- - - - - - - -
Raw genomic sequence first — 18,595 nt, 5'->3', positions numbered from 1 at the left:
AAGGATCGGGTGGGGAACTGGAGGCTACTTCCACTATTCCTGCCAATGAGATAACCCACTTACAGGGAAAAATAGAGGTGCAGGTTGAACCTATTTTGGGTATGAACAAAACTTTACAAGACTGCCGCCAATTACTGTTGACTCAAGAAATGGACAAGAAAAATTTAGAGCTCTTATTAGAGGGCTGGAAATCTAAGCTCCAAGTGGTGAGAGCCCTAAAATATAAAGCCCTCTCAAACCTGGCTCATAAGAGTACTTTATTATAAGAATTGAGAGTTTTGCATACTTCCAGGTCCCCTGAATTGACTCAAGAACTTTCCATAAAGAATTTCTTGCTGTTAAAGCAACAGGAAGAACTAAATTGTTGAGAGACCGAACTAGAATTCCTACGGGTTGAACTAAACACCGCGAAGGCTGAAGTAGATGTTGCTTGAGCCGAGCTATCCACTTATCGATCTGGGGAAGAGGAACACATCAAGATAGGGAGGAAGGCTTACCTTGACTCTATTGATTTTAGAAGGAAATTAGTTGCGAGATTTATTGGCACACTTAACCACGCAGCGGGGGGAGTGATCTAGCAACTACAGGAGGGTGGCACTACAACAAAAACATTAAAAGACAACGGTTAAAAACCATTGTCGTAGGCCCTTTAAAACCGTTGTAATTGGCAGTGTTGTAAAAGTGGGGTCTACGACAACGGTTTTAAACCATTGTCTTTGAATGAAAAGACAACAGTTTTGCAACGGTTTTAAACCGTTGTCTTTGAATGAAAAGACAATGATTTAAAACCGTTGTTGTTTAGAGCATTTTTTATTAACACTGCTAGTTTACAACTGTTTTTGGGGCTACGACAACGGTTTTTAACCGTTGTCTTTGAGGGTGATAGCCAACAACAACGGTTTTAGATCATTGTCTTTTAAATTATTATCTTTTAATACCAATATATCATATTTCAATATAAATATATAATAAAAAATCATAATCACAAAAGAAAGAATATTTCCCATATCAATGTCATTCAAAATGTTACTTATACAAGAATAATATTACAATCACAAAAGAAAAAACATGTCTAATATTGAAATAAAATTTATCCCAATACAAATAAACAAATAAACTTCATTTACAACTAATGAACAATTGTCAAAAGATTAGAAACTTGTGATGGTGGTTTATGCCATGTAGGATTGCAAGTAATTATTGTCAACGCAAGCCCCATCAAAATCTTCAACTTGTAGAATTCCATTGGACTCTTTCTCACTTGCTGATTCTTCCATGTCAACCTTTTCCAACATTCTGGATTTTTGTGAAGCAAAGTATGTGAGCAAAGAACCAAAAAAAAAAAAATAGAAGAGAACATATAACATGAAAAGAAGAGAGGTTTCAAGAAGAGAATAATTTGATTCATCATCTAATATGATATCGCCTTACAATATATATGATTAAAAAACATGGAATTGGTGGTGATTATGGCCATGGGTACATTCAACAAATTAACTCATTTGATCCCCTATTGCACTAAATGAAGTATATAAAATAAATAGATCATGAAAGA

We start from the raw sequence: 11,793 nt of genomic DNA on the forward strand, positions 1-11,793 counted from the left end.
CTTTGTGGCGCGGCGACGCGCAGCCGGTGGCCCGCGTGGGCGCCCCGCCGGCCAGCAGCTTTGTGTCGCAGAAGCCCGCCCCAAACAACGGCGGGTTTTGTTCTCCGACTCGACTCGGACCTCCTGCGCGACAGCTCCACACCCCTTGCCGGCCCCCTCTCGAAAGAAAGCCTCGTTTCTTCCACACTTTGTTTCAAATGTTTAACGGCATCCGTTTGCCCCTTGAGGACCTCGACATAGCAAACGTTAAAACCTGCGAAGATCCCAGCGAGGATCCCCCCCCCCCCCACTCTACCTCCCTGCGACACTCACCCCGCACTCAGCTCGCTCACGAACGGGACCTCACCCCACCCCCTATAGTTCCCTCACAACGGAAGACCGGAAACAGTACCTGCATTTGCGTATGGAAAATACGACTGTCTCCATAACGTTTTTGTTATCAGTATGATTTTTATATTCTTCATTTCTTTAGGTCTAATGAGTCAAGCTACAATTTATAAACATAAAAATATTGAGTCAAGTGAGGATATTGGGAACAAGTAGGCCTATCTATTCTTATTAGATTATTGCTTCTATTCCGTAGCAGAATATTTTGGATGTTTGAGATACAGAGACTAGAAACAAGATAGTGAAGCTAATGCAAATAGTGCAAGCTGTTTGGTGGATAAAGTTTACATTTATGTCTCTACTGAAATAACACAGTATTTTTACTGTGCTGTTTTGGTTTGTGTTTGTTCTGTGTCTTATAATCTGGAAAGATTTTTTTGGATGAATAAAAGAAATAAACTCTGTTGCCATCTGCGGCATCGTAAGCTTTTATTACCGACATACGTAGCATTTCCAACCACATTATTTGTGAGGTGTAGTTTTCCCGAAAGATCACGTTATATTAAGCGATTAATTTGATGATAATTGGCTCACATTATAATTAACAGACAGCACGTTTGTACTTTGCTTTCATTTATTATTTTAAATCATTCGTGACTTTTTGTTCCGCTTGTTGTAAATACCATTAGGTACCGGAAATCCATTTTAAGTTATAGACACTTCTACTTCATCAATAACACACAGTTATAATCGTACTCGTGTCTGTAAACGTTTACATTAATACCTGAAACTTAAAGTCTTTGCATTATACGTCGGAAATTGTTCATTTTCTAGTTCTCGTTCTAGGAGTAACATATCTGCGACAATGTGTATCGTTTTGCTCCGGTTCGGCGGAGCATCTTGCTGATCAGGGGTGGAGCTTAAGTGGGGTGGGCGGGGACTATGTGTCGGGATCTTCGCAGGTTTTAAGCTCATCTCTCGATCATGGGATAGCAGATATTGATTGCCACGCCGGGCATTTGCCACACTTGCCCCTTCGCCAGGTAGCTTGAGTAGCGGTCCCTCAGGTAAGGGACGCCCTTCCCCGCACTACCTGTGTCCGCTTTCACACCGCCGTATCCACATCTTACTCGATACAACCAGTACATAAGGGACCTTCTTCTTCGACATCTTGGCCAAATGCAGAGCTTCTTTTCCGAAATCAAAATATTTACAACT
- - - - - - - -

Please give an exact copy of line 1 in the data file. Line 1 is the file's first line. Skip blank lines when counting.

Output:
Raw genomic sequence first — 18,595 nt, 5'->3', positions numbered from 1 at the left: